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When It Comes to Tagging, You’re It

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BusinessWeek takes a good look at tagging (sometimes called folksonomies) from an interesting perspective – the threat they pose to search engines…

The trend represents a new approach to organizing and finding information online, and industry watchers expect it to draw people away from the traditional Net search offered by Yahoo and Google Inc. Tagging won’t replace Google et al. But people may turn to tags more frequently over time, reducing their use of established search engines.

The risk? It could cut into the search-advertising revenues that are all-important to Google and Yahoo. No one has estimated the potential toll, but losing even a few minutes of people’s time each day could be costly. “Search is no longer the only way to find things,” says Howard Rheingold, author of Smart Mobs: The Next Social Revolution.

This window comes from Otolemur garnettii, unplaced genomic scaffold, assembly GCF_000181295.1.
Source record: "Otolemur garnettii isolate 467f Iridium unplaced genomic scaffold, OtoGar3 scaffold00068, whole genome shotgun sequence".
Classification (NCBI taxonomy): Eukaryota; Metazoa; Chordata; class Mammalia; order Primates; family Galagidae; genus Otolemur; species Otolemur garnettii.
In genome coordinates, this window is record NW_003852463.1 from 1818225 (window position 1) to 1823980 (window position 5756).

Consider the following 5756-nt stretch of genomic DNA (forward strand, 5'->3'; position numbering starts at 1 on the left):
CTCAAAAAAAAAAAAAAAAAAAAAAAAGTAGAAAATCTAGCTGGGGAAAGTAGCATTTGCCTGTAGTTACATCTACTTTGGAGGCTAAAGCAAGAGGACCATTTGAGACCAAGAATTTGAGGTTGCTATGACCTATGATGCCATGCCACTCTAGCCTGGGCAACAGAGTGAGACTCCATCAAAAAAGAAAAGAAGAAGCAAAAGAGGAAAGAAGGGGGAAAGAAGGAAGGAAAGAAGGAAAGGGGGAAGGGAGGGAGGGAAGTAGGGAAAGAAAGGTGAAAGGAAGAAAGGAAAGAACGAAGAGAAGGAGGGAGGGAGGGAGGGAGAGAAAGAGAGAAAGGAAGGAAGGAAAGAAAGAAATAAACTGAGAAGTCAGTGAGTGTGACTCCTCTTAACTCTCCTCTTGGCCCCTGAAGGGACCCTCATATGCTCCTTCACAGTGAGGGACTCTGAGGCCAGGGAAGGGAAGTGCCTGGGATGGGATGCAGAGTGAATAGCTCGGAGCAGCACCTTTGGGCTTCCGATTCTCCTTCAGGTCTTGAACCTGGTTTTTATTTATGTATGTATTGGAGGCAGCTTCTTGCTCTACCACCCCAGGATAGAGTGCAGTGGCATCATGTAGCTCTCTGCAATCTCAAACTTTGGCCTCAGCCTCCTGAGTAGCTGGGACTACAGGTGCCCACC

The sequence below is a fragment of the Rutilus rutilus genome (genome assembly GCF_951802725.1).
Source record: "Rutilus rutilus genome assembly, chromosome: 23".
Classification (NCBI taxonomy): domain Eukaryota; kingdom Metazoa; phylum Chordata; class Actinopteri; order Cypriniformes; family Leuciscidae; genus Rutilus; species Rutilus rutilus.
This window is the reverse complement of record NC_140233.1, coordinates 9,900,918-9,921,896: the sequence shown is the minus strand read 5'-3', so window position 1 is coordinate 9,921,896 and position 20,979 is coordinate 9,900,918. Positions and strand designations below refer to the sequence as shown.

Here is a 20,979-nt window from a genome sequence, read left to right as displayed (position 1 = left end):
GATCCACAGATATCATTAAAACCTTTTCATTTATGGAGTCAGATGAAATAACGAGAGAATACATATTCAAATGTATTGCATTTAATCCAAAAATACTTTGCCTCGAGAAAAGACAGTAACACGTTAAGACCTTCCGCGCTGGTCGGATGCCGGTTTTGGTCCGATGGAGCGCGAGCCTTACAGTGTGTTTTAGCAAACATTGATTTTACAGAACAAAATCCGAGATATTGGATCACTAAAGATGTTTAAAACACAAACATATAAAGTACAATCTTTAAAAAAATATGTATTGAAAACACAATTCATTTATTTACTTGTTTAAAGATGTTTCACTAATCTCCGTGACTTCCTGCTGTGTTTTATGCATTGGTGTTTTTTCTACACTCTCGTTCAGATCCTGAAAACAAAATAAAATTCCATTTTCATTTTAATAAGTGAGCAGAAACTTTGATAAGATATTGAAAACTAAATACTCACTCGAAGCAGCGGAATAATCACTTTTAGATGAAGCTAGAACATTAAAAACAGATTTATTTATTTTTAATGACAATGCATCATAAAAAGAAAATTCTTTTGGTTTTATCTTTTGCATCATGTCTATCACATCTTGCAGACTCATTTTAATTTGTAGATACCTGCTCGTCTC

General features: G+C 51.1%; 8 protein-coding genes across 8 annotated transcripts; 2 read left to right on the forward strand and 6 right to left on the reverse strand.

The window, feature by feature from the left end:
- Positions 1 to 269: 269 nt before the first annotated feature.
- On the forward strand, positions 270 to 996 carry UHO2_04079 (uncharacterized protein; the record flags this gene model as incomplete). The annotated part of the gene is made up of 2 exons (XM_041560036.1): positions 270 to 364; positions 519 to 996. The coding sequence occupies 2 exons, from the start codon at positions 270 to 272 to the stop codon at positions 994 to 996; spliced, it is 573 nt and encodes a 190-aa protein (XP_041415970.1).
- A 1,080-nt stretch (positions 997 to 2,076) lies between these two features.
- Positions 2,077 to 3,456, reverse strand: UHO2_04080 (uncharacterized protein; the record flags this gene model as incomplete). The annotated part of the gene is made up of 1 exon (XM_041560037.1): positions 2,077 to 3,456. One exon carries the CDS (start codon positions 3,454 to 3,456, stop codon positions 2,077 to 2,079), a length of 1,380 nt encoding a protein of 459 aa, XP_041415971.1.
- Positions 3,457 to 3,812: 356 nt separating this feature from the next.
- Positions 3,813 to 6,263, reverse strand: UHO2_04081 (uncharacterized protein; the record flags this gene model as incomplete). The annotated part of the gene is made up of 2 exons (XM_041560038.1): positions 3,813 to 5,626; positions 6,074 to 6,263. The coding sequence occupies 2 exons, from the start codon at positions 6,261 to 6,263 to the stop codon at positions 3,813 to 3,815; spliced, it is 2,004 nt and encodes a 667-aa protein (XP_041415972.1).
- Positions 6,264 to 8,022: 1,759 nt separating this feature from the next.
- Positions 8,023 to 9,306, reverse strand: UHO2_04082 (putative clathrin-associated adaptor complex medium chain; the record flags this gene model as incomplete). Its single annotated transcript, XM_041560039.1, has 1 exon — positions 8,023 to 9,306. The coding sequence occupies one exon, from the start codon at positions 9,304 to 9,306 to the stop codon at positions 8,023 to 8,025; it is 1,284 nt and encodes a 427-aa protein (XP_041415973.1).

As I told Wired News earlier this year, I believe that Yahoo and Google will eventually enable their users categorize and share searches under specific tags. This way, someone looking for REM will be pointed to other similar tagged “saved” searches that are filed under “rapid eye movement” or the name of the musical group and/or other tags. My bet is that Google Labs or Yahoo Next will debut something along these lines later this year.

The BW article also underscores the rising importance of tags for marketers. Often I am asked why I think tags are a big deal. The reason is simple – it makes consumer-generated content a lot more discoverable.

Steve Rubel is a PR strategist with nearly 16 years of public relations, marketing, journalism and communications experience. He currently serves as a Senior Vice President with Edelman, the largest independent global PR firm.

He authors the Micro Persuasion weblog, which tracks how blogs and participatory journalism are changing the public relations practice.

When It Comes to Tagging, You’re It
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